On 17 May 2017, the European Parliament and the Council adopted Directive (EU) 2017/828 on shareholders’ rights, also called the Shareholders Rights Directive II (hereinafter: the Directive), amending and revising Directive 2007/36/EC. One of the Directive’s substantive sections is intended to regulate related parties’ transactions, and the associated protection of the company and its (minority) shareholders (Article 9c), as the related parties’ transactions can be detrimental to companies and their shareholders since they allow related parties to “seize” property belonging to the company. Therefore, guarantees to protect the interests of companies and shareholders are of the utmost importance.
The very issue of the regulation of related parties’ transactions in the Directive has been one of the most controversial among Member States. As a result, a number of compromise solutions have been reached, including the need to regulate the issue in national legislation, leaving Member States a wide margin of manoeuvre in the implementation. In Slovenia, the Directive was implemented with the amendment of the Companies Act (ZGD-1K). It should be noted that the level of protection of the interests of companies and shareholders was already high before the amendment, as ZGD-1 contained many provisions intended to regulate transactions with related parties. Following the German law (verbundene Unternehmen), Slovenia has a fairly detailed regulation of concern law, which regulates the same issues as the Directive when it comes to related parties’ transactions.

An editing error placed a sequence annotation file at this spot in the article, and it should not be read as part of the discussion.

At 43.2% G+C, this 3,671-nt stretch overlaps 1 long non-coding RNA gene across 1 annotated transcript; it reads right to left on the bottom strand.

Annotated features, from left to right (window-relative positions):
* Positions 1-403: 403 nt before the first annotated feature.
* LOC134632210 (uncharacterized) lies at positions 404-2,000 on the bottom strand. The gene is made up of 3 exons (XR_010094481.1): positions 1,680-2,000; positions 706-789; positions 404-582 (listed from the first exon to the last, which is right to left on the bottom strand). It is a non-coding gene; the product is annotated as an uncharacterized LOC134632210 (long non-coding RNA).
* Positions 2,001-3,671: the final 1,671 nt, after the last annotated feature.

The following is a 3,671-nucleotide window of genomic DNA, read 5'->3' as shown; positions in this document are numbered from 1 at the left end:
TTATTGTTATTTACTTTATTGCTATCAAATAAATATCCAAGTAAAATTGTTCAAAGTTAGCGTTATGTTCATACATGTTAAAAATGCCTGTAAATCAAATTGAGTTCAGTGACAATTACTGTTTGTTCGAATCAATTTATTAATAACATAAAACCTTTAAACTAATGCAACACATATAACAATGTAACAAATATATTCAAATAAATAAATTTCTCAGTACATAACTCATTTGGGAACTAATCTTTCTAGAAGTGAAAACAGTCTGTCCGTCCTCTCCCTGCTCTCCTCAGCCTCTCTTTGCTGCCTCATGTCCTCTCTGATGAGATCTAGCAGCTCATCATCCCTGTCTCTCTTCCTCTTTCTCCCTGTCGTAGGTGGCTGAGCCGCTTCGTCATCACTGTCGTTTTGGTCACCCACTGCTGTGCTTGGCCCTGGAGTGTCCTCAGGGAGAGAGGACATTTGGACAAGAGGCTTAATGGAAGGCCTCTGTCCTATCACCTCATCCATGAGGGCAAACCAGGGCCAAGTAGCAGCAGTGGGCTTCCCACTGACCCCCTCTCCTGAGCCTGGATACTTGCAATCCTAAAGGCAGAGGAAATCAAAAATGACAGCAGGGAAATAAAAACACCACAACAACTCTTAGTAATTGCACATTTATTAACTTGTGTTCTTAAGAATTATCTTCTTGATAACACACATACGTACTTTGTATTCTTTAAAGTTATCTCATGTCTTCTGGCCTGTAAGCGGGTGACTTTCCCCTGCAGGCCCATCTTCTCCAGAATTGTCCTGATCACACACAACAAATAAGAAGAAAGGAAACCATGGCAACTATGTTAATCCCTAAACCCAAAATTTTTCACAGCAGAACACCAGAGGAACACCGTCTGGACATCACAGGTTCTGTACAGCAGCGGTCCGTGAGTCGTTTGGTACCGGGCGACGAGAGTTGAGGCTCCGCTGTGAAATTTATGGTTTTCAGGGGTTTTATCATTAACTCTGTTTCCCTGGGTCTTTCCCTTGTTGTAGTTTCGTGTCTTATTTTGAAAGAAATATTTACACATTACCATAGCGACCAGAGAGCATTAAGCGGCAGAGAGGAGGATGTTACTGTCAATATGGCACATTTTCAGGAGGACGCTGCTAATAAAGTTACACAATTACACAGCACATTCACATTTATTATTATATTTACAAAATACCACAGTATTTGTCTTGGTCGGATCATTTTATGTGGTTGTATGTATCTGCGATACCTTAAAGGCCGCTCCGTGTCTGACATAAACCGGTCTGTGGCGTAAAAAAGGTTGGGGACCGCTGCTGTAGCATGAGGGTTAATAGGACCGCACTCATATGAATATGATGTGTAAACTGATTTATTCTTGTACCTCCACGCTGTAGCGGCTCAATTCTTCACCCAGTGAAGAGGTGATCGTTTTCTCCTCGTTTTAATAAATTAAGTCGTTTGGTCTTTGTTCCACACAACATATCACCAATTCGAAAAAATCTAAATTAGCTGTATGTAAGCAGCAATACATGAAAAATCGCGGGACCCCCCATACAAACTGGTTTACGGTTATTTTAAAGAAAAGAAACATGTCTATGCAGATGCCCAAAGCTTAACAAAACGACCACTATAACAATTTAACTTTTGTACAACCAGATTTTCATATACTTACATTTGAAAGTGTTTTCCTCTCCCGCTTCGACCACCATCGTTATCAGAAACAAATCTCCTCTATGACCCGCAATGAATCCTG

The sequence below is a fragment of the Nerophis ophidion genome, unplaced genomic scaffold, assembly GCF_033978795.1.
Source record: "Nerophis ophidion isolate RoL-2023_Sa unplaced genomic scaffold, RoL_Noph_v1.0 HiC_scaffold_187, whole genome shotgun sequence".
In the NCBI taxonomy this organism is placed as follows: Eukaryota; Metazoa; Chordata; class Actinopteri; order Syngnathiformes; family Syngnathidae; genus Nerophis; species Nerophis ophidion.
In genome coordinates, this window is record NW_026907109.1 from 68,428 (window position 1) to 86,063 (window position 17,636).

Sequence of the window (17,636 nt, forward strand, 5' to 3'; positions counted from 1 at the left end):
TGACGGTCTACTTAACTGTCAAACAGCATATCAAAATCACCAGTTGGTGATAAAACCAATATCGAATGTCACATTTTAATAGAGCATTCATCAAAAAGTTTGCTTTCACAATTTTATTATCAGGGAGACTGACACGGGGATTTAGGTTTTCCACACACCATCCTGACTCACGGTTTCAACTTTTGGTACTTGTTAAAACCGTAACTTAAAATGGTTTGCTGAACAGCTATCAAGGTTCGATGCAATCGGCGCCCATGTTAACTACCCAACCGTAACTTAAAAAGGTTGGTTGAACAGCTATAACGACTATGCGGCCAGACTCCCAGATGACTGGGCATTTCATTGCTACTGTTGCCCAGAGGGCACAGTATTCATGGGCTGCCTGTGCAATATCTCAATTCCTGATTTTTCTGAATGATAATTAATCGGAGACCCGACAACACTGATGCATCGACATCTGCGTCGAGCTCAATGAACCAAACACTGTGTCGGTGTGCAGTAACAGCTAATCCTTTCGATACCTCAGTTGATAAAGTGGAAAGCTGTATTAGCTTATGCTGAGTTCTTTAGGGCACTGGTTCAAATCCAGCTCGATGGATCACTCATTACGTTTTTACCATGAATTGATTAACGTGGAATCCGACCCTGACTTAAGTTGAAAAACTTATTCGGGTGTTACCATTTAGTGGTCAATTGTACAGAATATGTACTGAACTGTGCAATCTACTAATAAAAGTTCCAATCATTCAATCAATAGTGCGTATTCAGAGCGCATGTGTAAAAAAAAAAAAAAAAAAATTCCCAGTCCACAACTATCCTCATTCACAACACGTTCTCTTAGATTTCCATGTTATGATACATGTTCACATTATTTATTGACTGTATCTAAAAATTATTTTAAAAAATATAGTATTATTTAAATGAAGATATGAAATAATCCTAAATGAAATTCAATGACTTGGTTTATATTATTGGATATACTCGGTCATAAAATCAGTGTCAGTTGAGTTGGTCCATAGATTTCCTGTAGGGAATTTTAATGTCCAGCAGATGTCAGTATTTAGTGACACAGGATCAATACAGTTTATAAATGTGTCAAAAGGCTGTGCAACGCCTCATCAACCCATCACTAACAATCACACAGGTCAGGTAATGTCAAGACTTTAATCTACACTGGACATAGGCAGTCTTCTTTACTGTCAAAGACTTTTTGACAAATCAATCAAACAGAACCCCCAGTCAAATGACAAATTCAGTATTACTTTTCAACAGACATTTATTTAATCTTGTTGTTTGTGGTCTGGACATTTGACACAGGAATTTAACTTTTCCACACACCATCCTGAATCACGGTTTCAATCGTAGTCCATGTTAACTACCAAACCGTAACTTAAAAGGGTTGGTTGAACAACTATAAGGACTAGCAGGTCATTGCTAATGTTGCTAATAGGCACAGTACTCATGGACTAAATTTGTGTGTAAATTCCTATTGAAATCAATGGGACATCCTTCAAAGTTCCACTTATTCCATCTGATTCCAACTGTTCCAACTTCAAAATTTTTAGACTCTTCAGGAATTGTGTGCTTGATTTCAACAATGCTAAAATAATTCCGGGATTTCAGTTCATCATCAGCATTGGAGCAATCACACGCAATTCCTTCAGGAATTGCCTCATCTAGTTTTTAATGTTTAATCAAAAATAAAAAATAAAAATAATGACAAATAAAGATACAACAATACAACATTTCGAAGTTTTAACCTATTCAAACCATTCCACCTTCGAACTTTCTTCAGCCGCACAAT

The existing rules have already regulated the elimination of conflicts of interest when concluding related parties’ transactions with a company official (Article 38a). The rules on the subsequent formation (Article 188), the preservation of capital (Article 227), the transfer of at least 25 % of the company’s assets (Articles 330 – 332), affiliated companies (Articles 527 – 562), legal status transformations and changes in share capital shall be mentioned as well. Regarding transactions with members of management or supervisory bodies, the company’s loans to members of bodies and executive directors have been specifically regulated (Article 261) and the approval of the supervisory board for contracts determining the rights and obligation of members of management and supervisory bodies has been envisaged (Article 262). It has been already stipulated that the company shall be represented by the president of the supervisory board in relations with the members of the management board (Article 283) and that payments to members of the supervisory board and non-executive members of the management board shall be determined by the articles of association or the general meeting (Article 284).